and venous thromboses are major causes of morbidity and mortality.
Whereas arterial thrombosis is the most common cause of myocardial
infarction, stroke, and limb gangrene, venous thrombosis leads to
pulmonary embolism, which can be fatal, and to postphlebitic syndrome.
Because arterial thrombi consist of platelet aggregates held together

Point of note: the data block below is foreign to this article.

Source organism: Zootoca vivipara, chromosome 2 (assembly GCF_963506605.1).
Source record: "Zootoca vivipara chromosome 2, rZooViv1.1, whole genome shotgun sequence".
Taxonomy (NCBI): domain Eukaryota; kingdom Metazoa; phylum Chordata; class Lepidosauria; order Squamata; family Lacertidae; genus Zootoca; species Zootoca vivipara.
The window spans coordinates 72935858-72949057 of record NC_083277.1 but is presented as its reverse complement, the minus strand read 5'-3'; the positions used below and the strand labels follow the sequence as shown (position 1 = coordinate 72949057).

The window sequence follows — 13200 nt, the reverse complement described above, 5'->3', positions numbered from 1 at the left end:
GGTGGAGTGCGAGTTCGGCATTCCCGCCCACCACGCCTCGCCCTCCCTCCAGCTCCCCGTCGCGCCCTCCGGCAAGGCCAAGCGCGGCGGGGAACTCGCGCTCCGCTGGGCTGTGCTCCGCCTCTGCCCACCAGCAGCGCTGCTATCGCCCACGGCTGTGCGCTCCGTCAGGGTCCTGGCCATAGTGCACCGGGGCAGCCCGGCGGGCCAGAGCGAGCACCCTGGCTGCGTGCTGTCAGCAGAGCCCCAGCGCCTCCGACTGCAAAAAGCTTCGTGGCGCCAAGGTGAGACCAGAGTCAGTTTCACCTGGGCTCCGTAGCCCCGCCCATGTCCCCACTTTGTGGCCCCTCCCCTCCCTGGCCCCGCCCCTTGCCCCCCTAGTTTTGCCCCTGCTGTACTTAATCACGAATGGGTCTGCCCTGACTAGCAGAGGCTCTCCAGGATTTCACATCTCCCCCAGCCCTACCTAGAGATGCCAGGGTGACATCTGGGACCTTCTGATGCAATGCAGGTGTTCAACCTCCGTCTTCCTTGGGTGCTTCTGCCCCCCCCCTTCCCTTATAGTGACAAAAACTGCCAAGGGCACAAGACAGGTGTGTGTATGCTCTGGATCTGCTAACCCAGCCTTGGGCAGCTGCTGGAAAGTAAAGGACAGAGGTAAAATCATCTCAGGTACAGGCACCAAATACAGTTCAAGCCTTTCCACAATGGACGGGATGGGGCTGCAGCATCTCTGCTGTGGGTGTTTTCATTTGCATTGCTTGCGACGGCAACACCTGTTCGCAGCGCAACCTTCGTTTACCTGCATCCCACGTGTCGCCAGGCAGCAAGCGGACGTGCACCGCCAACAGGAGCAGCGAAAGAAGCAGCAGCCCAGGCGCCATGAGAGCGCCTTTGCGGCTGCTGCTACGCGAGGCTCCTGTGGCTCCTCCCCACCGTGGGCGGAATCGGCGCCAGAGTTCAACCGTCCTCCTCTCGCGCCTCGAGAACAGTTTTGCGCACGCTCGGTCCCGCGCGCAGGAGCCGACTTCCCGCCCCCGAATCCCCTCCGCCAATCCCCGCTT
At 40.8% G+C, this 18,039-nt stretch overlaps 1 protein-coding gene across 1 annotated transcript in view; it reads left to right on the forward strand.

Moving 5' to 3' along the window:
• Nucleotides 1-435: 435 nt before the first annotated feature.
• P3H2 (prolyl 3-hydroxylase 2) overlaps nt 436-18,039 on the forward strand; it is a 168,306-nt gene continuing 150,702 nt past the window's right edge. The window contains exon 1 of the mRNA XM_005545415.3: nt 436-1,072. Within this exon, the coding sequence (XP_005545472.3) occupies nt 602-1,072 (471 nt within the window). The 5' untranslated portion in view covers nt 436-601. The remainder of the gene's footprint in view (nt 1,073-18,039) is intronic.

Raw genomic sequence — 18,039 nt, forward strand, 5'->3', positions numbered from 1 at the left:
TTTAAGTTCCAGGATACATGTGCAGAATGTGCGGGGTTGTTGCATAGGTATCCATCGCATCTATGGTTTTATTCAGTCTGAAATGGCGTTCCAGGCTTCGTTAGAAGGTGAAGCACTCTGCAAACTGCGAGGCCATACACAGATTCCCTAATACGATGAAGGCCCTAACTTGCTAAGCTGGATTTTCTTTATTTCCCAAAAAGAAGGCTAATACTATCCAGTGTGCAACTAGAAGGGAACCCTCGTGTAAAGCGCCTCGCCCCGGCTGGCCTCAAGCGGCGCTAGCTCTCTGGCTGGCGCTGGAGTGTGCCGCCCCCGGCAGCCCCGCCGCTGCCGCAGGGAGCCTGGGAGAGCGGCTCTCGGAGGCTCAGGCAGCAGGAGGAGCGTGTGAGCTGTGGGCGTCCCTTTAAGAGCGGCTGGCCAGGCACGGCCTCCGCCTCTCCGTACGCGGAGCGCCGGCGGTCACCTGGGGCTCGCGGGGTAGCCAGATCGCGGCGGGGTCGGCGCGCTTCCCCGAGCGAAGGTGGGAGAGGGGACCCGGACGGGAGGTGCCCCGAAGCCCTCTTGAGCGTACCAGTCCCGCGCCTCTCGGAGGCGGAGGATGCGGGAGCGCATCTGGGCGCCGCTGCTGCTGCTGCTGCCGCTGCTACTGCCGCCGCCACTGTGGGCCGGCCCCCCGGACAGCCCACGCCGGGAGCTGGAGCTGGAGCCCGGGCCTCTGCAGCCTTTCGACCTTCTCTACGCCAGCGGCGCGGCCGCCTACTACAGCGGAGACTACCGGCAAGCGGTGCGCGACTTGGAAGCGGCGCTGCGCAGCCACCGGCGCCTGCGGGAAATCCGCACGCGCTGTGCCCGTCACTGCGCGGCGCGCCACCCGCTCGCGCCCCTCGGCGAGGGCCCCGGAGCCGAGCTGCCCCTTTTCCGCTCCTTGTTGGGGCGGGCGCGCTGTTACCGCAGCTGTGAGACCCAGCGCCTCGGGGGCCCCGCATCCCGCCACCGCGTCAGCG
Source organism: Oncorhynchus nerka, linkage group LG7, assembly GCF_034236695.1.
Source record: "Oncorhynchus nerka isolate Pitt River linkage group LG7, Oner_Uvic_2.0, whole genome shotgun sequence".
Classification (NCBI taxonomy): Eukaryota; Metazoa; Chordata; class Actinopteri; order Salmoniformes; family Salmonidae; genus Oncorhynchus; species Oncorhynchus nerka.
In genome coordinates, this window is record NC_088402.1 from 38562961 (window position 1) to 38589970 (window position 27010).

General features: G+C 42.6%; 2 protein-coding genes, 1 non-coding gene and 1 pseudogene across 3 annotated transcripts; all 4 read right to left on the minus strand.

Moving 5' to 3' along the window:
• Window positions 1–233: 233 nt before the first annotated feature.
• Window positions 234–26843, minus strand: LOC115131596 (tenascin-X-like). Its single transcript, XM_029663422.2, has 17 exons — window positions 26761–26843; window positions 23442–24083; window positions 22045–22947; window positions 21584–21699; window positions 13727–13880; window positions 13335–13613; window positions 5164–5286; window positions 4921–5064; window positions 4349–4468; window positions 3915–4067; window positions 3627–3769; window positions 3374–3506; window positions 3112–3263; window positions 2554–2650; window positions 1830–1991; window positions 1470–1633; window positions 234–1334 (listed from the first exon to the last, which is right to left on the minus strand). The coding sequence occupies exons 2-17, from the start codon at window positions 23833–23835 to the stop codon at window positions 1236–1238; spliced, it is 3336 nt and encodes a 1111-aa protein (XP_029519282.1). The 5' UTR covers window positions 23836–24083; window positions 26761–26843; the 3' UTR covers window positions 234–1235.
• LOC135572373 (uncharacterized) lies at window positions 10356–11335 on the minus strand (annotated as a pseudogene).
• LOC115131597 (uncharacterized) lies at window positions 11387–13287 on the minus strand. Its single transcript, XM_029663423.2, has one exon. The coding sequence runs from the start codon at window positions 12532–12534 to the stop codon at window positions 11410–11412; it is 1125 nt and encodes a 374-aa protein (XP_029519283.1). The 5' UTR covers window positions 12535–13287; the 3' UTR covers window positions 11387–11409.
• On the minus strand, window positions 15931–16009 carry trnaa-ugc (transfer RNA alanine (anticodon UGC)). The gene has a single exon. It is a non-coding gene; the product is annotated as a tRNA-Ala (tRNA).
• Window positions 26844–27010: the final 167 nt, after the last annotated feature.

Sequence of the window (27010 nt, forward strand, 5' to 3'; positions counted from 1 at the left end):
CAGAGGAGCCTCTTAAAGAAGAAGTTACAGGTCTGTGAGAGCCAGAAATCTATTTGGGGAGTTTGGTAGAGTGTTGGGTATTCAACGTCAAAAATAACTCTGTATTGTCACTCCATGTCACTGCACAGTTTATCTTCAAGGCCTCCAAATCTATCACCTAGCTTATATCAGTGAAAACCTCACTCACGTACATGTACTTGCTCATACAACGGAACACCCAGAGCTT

by small amounts of fibrin, strategies to inhibit arterial
thrombogenesis focus mainly on drugs that block platelet function, but
they often include anticoagulants to prevent fibrin deposition. In
contrast, anticoagulants are the drugs of choice for prevention of
cardioembolic events. Anticoagulants also are used for prevention and
treatment of venous thrombosis, because venous thrombi are comprised
mainly of fibrin and RBCs.